One species, one planet, on a limited, one-time-only engagement, and in our galaxy alone there are something like four-hundred billion other suns, most of which have planets of their own, and, as Giordano Bruno pointed out, quite a few of those almost certainly must sport biospheres. Life is not some freak occurance, but simply an inevitable chemical reaction, given the right conditions and enough time. In our galaxy alone, billions of civilizations have risen and crumbled and left behind no trace. Consider, then, that the universe may contain as many as 50,000 billion billion stars, and here's humanity, arrogantly struggling to keep itself at the dead center of things, killing people to salvage tattered illusions of specialness, of immortality, of god-ordained superiority. Here you are, killing each other just for colouring outside the narrow lines drawn by frightened, cowering men, men whose bodies evolution might have been brought down from the boughs of dark Paleocene forests, but whose minds are still huddled in terror of anything larger and grander than themselves. Here you are, in an almost unfathomably vast and indifferent universe. Here you are alone, a flicker in the night, and the most you can do, the least you can do, the one triumph against the void is to live with compassion and dignity and courage and some attempt at understanding.

The rest is shit. All your wars and hatreds, all your prejudices and conceits and horrors. All the beliefs for which you are willing to murder or die. All of it, a whisper in the night.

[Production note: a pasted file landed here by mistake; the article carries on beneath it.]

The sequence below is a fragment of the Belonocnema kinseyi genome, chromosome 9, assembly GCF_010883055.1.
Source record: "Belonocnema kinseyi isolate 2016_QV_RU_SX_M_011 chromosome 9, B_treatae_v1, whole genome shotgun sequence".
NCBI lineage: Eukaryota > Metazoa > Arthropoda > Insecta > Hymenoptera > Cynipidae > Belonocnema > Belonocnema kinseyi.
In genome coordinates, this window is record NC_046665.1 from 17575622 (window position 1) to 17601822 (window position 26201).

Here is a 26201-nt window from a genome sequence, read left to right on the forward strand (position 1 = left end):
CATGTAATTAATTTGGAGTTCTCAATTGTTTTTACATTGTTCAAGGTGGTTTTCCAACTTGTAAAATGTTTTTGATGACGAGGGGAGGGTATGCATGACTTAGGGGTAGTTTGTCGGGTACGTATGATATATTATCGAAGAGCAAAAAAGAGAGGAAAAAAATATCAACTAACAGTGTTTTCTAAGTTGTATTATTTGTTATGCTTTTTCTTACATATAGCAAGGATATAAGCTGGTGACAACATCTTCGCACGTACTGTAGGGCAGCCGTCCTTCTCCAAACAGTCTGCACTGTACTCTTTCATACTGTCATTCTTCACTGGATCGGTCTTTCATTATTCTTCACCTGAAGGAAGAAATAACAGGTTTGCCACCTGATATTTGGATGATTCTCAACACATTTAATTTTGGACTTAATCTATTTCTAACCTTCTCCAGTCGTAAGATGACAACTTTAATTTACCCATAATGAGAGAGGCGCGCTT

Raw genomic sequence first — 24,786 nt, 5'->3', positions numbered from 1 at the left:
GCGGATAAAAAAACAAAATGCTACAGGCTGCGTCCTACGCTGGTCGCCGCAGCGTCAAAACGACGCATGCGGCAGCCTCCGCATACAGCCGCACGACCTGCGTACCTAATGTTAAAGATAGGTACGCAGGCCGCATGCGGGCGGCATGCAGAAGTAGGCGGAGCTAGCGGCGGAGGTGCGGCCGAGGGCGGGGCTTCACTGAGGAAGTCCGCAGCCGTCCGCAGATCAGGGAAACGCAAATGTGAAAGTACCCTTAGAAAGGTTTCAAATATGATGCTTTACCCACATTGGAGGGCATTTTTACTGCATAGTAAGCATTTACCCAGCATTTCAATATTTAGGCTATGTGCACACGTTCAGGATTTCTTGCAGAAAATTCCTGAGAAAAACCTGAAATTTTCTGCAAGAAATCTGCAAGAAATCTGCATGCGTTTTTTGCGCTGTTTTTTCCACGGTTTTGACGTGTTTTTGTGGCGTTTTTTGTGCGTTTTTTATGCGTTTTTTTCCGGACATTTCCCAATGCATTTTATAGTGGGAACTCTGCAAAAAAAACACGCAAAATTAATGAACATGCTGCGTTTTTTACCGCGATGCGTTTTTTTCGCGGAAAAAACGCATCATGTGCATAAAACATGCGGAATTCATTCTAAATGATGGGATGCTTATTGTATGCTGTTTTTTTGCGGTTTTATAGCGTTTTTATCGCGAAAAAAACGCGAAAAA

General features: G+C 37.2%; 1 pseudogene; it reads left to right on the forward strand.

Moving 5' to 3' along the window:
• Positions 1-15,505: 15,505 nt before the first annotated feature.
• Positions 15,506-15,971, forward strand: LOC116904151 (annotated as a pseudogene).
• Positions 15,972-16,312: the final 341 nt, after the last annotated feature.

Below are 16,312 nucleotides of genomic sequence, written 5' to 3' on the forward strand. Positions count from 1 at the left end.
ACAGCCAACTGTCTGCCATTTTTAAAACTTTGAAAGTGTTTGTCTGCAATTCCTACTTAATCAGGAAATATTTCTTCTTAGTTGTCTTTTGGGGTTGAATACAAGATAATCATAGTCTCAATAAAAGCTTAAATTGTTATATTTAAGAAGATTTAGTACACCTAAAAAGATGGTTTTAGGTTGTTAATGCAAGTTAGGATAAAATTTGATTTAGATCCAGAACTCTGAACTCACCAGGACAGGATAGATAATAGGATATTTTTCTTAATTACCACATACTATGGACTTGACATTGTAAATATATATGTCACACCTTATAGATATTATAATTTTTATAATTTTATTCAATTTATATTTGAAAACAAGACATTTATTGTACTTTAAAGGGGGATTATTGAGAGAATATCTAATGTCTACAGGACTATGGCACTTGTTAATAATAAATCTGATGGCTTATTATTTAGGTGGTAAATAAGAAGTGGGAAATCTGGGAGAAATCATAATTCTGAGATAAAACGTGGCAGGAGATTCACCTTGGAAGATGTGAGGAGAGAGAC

I don't like myself when I get like this.

But I can't stop thinking about all the Giordano Brunos who have died and are dying and will yet die for the preservation of one ignorance or another, all the Giordano Brunos on this planet and all those billions of billions of other planets.

Okay. That's enough. I'm shutting this brain off for a while...

Comments

oneirophrenia
Dec. 2nd, 2004 06:32 am (UTC)
I *just* started reading Justina Robson's new novel, _Natural History_ today, and surprisingly enough it fits *right* in with some of the points you were making concerning ignorance and its perpetuation. The premise of the novel is very intriguing, especially to a vicious transhumanist such as myself: in about a thousand years, humanity has split into two basic factions, the Unevolved (oldskool stick-up-their-ass moron "humans") and the Forged (highly--and I do mean HIGHLY--bioengineered/nanoengineered semi-artificial intelligences)...which uneasily coexist and are just beginning to venture out into the Cosmos At Large. Well, one of the first interstellar explorers (a Forged being) runs head-on into an old--and incredibly advanced--piece of alien hardware on the way to Barnard's Star...and that sets the tone for the novel, in which ALL humans, both the useless Unevolved *and* the insanely-progressive Forged have to confront the fact that We Are Not The First. And The First may not only be still around, but may be Watching Us....

It's pretty damn fascinating, and amazingly well-written...but you almost need a degree in theoretical physics to wrap your brain around some of the concepts. Nonetheless, the characters are all incredibly well-drawn and everyone of them, no matter how smug they are in their knowledge that the universe spins around them, has to confront the reality that, once again, humans are Nothing Special. Amazing, and sobering, reading.